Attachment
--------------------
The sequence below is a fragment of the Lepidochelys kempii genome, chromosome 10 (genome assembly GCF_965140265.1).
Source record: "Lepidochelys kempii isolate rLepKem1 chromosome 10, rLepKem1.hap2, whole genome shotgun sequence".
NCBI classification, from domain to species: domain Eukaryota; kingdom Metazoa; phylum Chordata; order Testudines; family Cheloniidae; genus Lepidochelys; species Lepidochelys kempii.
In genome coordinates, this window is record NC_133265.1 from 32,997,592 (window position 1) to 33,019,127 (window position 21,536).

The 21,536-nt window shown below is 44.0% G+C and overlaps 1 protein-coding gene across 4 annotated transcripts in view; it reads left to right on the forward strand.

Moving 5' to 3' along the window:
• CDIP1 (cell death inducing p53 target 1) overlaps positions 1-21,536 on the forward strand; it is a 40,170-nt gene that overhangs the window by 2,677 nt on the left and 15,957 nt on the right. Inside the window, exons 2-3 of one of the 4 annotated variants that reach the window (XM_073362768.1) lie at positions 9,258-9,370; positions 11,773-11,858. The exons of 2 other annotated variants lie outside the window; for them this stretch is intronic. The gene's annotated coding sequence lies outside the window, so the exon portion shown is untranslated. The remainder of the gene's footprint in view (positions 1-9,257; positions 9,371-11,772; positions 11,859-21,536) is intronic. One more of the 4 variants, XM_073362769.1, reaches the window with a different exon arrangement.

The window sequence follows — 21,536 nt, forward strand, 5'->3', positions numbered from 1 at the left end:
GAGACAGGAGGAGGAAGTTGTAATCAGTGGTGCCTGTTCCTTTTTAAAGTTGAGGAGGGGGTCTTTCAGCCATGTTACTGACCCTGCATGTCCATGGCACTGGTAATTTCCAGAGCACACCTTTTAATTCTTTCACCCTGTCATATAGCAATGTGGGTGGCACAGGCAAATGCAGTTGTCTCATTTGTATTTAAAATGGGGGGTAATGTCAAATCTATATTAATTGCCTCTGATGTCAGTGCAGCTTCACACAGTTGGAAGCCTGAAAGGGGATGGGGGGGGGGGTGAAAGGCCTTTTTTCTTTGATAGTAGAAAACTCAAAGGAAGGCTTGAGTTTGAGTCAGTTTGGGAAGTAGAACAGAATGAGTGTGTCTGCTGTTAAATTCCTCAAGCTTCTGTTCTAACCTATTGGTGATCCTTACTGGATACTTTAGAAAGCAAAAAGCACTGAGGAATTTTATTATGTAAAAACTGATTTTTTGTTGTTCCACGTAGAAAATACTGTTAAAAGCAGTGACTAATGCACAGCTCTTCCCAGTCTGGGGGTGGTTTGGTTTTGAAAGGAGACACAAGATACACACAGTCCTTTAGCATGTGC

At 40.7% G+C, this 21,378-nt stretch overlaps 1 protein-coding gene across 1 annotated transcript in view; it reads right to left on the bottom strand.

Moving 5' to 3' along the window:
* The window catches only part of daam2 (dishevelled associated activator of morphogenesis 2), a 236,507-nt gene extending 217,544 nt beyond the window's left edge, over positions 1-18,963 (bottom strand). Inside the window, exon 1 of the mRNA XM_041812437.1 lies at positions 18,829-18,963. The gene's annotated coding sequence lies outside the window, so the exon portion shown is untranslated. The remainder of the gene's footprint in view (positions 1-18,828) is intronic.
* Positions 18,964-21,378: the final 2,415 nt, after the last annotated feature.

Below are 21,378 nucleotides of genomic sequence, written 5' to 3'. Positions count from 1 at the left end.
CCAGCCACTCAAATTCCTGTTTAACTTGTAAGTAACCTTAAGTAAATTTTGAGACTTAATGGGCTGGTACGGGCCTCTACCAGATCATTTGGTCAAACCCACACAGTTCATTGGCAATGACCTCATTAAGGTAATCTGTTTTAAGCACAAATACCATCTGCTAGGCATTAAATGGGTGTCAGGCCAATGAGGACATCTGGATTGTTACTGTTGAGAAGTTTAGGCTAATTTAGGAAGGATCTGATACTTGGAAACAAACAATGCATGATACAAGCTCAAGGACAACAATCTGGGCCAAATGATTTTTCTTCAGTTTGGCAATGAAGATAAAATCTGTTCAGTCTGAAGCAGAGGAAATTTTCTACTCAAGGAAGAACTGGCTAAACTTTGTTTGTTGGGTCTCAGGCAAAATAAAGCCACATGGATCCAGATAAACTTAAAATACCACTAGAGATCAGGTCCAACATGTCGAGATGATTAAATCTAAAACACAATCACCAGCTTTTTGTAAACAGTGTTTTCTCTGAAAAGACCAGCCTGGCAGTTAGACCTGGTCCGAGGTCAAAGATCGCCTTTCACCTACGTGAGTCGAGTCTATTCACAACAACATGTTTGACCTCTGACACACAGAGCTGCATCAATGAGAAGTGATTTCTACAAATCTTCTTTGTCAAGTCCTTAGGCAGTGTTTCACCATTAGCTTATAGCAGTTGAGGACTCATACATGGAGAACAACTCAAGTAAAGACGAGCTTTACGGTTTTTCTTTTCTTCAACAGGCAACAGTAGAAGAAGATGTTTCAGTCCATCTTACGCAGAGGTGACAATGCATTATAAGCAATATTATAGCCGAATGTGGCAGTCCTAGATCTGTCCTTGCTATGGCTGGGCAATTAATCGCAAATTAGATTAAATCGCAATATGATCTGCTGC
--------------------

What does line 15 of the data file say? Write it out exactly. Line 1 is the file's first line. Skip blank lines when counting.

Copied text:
CCAGCCACTCAAATTCCTGTTTAACTTGTAAGTAACCTTAAGTAAATTTTGAGACTTAATGGGCTGGTACGGGCCTCTACCAGATCATTTGGTCAAACCCACACAGTTCATTGGCAATGACCTCATTAAGGTAATCTGTTTTAAGCACAAATACCATCTGCTAGGCATTAAATGGGTGTCAGGCCAATGAGGACATCTGGATTGTTACTGTTGAGAAGTTTAGGCTAATTTAGGAAGGATCTGATACTTGGAAACAAACAATGCATGATACAAGCTCAAGGACAACAATCTGGGCCAAATGATTTTTCTTCAGTTTGGCAATGAAGATAAAATCTGTTCAGTCTGAAGCAGAGGAAATTTTCTACTCAAGGAAGAACTGGCTAAACTTTGTTTGTTGGGTCTCAGGCAAAATAAAGCCACATGGATCCAGATAAACTTAAAATACCACTAGAGATCAGGTCCAACATGTCGAGATGATTAAATCTAAAACACAATCACCAGCTTTTTGTAAACAGTGTTTTCTCTGAAAAGACCAGCCTGGCAGTTAGACCTGGTCCGAGGTCAAAGATCGCCTTTCACCTACGTGAGTCGAGTCTATTCACAACAACATGTTTGACCTCTGACACACAGAGCTGCATCAATGAGAAGTGATTTCTACAAATCTTCTTTGTCAAGTCCTTAGGCAGTGTTTCACCATTAGCTTATAGCAGTTGAGGACTCATACATGGAGAACAACTCAAGTAAAGACGAGCTTTACGGTTTTTCTTTTCTTCAACAGGCAACAGTAGAAGAAGATGTTTCAGTCCATCTTACGCAGAGGTGACAATGCATTATAAGCAATATTATAGCCGAATGTGGCAGTCCTAGATCTGTCCTTGCTATGGCTGGGCAATTAATCGCAAATTAGATTAAATCGCAATATGATCTGCTGC